1. Benign cutaneous histiocytoma- Not to be confused with malignant tumors bearing a similar sounding name, these lesions is dogs are readily diagnosable via cytology. Grossly, these lesions are commonly seen around the head, neck and limbs. These samples are heavily cellular and consist of large numbers of discrete, round cells that have a round nucleus set in a moderate amount of pale blue cytoplasm set in a background of finely granular protein. Occasionally, the cytoplasm is light enough that it appears as a negatively staining halo around the intact nucleus. The cells themselves are monotonous and rather non-descript. If a large population of small lymphocytes is also present, spontaneous regression is taking place.
2. Mast cell tumors- As they can present clinically as just about anything, it is always worth aspirating every skin mass that is seen. Early detection of mast cell tumors (MCT) can improve prognosis and increase the number of treatment options available. The main feature of this sample is large numbers of mast cells. These discrete round cells have a round nucleus set in a moderate to large amount of light blue cytoplasm that is variably filled with dark purple granules. Eosinophils, reactive fibroblasts and occasional flecks of collagen are also often present. Described based on their level of differentiation, not grade. On occasion, some stains may not reveal the granules as readily as others. If a round cell tumor is diagnosed, yet the cytomorphology does not fit any of the others, consider the use of another stain or special stains such as Giemsa or toluidine blue.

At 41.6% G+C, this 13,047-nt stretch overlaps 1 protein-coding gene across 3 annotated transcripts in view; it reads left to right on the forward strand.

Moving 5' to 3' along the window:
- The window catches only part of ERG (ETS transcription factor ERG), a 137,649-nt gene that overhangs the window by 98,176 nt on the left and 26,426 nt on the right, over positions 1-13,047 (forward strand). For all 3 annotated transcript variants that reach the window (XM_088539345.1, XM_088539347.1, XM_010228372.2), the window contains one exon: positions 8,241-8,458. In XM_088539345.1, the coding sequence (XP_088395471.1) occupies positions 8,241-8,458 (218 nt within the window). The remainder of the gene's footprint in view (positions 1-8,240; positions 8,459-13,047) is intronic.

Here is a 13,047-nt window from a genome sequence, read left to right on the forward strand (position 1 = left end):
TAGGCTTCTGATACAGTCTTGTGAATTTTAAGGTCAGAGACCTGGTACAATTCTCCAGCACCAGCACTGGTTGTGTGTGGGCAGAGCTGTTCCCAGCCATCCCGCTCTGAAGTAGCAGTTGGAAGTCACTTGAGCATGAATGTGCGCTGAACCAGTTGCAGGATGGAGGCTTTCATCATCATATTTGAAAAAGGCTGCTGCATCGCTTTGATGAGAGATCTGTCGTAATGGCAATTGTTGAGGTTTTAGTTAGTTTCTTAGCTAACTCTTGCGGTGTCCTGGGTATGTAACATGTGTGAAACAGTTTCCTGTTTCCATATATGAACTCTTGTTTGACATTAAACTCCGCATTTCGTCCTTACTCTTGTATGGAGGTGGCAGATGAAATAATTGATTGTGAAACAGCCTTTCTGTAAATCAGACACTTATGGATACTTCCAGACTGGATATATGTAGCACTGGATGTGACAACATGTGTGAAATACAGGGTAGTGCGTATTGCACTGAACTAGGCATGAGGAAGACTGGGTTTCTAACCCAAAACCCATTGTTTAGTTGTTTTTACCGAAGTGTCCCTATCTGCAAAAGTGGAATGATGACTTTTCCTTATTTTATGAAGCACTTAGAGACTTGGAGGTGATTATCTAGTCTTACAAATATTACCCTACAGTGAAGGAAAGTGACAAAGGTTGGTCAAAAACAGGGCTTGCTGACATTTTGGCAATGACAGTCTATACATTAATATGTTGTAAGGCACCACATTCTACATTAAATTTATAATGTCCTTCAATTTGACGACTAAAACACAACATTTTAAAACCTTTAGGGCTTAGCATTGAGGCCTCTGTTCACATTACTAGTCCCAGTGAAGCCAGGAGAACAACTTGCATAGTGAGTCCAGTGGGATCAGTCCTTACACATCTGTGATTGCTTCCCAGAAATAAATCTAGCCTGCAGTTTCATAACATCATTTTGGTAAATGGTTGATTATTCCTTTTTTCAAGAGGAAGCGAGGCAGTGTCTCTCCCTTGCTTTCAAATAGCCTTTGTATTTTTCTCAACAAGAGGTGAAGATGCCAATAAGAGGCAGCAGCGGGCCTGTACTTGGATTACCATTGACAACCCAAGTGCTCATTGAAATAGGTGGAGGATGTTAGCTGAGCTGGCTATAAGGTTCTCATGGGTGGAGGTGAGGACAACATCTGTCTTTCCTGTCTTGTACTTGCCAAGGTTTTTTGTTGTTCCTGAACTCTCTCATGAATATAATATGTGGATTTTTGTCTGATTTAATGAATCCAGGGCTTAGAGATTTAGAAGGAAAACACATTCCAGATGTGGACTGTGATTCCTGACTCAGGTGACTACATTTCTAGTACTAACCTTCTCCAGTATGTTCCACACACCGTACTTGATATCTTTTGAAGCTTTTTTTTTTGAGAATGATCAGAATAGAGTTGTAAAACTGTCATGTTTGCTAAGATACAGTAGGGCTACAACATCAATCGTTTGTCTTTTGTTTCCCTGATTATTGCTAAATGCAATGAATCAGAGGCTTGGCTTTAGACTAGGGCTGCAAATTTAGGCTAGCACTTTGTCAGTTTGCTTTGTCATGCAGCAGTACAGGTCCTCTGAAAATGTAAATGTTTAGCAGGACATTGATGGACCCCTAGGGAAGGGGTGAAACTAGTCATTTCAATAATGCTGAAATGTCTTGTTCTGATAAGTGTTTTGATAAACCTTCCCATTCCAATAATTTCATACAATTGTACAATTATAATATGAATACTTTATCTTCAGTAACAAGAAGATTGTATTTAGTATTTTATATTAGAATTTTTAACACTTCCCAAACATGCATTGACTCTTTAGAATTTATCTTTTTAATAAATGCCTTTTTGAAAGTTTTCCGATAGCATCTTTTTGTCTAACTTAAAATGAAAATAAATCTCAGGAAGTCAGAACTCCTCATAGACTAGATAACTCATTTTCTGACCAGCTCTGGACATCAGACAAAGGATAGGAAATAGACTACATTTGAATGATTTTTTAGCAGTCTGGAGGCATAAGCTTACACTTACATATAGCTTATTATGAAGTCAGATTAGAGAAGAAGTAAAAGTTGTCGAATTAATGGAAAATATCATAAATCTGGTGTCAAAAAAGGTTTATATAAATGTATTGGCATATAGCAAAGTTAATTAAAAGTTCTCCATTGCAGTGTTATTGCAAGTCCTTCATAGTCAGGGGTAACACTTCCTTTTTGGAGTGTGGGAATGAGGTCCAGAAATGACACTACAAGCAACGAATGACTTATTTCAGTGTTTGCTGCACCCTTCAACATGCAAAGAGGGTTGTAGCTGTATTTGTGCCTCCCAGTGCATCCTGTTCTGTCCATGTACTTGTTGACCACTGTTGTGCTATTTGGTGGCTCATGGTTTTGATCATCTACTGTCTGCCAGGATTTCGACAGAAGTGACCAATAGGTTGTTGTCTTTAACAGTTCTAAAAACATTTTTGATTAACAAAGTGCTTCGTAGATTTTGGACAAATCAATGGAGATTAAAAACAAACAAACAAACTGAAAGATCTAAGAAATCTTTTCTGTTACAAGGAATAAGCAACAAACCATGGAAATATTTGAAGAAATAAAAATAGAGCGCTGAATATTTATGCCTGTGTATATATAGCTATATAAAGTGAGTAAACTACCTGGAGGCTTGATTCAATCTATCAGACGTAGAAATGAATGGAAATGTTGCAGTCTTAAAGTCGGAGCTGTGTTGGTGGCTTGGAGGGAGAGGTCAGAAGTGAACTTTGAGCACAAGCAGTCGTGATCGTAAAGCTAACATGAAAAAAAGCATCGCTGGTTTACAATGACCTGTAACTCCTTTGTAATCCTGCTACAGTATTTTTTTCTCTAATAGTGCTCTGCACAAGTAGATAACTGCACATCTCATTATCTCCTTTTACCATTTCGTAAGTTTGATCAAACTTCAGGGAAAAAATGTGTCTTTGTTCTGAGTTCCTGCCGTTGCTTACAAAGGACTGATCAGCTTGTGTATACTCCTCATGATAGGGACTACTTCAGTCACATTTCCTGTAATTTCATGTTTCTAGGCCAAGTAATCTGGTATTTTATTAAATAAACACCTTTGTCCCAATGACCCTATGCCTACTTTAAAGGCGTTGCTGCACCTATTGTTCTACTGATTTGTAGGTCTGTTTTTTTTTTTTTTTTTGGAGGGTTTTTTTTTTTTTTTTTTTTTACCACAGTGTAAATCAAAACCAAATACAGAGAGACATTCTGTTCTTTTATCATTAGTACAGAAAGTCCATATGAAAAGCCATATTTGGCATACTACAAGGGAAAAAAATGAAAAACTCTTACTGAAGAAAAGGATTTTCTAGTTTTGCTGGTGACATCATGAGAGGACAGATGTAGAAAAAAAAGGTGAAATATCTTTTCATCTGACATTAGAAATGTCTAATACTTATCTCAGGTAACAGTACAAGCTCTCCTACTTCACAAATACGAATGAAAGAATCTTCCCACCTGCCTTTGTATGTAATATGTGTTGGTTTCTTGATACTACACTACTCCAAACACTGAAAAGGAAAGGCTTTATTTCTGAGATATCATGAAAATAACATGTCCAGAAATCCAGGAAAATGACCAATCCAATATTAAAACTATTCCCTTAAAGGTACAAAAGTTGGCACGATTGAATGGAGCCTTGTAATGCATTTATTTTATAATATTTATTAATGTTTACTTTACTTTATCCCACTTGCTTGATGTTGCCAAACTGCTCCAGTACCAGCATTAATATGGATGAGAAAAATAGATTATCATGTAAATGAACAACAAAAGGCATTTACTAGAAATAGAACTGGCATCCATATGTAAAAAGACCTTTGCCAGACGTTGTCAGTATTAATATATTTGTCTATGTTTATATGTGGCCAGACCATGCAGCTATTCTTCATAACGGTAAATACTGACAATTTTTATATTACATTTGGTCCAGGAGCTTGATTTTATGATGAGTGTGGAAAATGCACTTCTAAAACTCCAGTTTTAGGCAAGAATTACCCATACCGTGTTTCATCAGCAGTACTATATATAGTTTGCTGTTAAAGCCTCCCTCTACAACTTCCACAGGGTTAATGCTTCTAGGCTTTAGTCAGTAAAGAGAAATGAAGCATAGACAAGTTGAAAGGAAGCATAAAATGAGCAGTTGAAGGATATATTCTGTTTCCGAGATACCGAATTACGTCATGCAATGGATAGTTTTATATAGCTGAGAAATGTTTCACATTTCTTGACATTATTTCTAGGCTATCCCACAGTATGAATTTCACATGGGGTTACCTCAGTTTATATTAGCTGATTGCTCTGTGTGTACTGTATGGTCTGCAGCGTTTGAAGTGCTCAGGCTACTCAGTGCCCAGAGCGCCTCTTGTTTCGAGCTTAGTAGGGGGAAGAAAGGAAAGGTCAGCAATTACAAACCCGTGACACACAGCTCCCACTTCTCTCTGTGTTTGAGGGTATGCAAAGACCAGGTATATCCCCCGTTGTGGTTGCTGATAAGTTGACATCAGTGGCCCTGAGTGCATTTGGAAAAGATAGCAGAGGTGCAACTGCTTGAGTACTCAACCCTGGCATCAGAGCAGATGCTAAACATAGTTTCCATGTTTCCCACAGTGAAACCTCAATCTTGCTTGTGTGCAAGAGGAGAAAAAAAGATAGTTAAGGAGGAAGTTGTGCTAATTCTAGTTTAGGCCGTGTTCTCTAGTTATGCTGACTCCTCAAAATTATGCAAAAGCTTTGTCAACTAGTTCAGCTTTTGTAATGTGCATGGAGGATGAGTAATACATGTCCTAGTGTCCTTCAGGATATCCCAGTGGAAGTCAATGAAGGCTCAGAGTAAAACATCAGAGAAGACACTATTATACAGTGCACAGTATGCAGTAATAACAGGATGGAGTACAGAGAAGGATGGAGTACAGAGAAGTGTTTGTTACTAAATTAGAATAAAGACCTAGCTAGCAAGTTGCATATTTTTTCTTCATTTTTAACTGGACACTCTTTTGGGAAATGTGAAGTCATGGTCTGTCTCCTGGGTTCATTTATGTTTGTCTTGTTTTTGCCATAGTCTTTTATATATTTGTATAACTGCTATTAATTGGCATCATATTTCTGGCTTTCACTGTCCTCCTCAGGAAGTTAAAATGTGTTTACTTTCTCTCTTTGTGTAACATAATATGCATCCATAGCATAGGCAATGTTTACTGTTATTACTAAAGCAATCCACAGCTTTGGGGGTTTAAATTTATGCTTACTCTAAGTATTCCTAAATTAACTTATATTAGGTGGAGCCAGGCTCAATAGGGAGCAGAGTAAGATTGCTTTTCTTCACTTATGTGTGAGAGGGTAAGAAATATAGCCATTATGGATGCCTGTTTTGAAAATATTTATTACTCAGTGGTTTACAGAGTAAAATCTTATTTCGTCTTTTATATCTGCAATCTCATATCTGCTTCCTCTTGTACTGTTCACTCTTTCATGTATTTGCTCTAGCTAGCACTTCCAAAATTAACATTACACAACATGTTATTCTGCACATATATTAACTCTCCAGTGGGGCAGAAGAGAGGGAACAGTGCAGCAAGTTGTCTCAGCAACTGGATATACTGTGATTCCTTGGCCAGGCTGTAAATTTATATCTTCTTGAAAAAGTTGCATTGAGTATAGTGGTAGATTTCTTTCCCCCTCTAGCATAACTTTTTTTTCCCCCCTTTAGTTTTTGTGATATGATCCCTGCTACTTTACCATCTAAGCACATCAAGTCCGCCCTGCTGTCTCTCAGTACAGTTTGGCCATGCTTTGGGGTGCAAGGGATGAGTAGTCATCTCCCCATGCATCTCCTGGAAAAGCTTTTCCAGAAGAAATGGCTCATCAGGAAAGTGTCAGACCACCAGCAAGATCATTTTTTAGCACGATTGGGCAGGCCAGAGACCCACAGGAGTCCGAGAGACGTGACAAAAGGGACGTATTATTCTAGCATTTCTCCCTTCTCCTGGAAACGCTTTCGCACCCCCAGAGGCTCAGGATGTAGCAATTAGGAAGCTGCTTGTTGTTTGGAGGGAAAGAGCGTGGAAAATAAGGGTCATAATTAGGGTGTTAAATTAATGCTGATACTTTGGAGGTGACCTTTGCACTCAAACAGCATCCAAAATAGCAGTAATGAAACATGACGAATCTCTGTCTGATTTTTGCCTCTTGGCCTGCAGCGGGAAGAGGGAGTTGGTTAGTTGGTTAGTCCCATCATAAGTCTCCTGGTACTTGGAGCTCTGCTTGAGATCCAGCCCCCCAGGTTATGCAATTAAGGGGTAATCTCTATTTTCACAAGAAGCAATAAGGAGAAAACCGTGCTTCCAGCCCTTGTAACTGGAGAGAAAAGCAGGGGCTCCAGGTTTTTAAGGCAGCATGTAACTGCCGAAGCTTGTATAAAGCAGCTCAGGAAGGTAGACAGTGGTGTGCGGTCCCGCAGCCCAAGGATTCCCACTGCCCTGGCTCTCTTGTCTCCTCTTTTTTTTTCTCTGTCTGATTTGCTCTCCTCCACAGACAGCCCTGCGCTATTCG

Figure 3. Mast Cell Tumor, 100x, Modified Wright's
1. Sialocele- These samples are variable in appearance. Initially, they are low cellularity samples that are made up of foamy salivary epithelial cells that are nearly always seen as singlets in a background of erythrocytes and small globs of mucus. Windrowing is often very prominent. Occasional signs of hemorrhage are also present, with erythrophagia, hematoidin or less frequently hemosiderin. If the lesion is compromised, secondary suppurative inflammation can be present and the windrowing can decrease.